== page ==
The U.S. Securities and Exchange Commission (SEC) wants to block two additional companies from offering input on the regulator’s lawsuit against Ripple.
Earlier this week, TapJets, which bills itself as the Uber of private jet chartering, and remittance company I-Remit filed motions to serve as an “amicus curiae” in the case in support of Ripple.
Amicus Curiae means “friend of the court,” according to Cornell Law School. Amici curiae can submit documents known as amicus briefs on issues relevant to the case as long as the court approves the briefs in advance.
The SEC opposes the motions, according to crypto attorney James K. Filan. The regulator claims the efforts are “improper attempts… to offer evidence outside the constraints of discovery restrictions, the rules of evidence, and this Court’s prior order.”
Crypto legal expert Jeremy Hogan, a Ripple supporter, says he feels the SEC’s pain.
“The SEC objects to the amicus briefs as they contain facts outside of the discovery evidence, and which it hasn’t been able to investigate. As a litigator, I feel its pain. A tenet of law is the right to cross-examine a witness, right? And these briefs DO sneak new facts in.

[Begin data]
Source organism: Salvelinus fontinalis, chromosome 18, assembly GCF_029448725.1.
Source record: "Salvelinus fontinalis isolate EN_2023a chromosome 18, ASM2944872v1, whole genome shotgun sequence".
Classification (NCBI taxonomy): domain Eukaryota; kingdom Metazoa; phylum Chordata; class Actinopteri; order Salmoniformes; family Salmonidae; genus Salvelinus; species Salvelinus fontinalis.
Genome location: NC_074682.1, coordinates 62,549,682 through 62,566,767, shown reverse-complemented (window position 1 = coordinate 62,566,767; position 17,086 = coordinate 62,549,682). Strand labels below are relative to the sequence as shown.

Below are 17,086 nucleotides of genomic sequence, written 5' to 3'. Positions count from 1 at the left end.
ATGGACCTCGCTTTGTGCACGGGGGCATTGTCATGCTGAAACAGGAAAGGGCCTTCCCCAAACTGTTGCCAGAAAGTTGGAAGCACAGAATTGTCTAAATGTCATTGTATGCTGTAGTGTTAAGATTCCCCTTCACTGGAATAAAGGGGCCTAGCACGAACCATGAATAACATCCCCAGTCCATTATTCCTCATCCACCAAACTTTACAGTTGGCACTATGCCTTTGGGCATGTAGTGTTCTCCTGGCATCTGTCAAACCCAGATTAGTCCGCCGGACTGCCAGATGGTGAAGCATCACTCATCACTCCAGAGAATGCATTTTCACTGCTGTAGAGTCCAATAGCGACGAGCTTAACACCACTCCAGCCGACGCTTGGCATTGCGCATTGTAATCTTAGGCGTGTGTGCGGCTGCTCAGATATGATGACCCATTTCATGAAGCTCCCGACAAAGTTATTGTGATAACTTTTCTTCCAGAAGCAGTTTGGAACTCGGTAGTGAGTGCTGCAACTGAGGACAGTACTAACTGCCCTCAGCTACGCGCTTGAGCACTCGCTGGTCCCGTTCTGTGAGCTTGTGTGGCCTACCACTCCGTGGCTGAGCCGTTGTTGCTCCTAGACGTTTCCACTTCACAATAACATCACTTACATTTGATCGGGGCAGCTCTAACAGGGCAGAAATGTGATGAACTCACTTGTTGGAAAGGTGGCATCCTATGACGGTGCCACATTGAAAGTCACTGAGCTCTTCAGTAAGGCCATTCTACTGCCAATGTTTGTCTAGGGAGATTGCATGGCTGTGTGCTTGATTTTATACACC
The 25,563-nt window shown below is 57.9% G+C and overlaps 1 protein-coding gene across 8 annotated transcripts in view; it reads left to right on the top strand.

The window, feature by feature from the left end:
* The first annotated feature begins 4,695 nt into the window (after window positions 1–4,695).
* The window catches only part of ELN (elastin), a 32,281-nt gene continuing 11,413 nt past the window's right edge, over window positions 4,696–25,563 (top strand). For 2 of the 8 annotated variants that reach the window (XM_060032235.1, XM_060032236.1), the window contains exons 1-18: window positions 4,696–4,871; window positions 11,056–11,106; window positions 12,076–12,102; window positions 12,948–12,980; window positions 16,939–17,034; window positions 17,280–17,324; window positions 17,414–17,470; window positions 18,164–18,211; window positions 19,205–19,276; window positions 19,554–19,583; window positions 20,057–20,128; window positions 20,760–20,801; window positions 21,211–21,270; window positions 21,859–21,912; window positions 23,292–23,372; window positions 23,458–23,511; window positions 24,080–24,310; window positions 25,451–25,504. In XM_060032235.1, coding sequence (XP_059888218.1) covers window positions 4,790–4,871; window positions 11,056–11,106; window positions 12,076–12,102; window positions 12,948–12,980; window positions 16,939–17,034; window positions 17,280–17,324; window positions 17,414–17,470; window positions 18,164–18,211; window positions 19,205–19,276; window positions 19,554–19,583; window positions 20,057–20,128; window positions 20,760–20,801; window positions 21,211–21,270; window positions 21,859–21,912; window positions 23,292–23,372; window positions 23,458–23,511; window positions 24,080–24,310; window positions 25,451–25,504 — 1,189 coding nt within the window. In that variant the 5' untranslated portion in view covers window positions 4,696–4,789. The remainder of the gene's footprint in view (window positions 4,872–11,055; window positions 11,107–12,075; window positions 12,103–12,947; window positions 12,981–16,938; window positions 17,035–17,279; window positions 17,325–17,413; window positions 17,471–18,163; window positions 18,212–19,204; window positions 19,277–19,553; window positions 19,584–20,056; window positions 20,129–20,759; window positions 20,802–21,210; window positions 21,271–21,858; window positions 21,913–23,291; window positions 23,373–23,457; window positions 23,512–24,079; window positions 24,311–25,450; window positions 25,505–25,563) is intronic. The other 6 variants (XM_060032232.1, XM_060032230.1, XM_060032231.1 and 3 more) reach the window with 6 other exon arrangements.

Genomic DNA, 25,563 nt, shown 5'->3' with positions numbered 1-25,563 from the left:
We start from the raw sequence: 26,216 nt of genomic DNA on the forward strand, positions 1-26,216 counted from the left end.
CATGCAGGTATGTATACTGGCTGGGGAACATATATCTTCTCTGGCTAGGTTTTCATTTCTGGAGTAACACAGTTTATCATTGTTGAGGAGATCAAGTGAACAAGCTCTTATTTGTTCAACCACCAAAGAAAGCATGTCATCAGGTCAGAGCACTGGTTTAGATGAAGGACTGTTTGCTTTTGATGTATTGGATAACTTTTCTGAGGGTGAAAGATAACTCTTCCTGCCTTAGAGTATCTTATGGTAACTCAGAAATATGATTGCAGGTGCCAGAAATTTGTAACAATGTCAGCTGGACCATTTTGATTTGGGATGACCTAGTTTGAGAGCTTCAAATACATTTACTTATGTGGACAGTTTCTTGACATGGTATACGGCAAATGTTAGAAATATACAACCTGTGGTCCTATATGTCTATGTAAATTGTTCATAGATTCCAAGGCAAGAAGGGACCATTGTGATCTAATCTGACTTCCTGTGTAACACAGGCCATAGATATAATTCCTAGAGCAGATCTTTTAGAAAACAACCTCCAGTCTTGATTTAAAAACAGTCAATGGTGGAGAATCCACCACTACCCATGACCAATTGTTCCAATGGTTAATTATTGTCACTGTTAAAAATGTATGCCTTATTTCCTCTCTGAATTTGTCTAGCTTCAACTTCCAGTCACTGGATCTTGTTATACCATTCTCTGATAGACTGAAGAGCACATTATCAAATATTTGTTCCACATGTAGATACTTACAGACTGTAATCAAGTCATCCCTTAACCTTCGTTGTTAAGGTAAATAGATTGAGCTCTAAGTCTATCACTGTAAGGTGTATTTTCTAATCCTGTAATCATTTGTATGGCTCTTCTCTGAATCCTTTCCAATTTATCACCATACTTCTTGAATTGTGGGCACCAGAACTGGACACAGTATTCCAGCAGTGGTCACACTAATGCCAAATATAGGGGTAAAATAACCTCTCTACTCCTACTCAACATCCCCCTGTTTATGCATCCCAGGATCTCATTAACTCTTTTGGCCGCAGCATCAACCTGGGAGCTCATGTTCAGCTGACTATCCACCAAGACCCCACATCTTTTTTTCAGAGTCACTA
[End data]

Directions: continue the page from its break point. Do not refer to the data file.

The counter-argument is that there should be some leeway because the judge can give the amici evidence less weight than ‘normal’ evidence when weighing the facts.”
XRP–supporting attorney John Deaton criticized the regulator’s objections.
“This objection is called, ‘We don’t want the judge to consider the truth.’ Time magazine and thousands of others accept XRP and other cryptos as payment and do not consider it an investment when they accept it. This is the truth. The SEC wants to hide the truth from the judge.”
The SEC sued Ripple in late 2020 under allegations that it issued XRP as an unregistered security.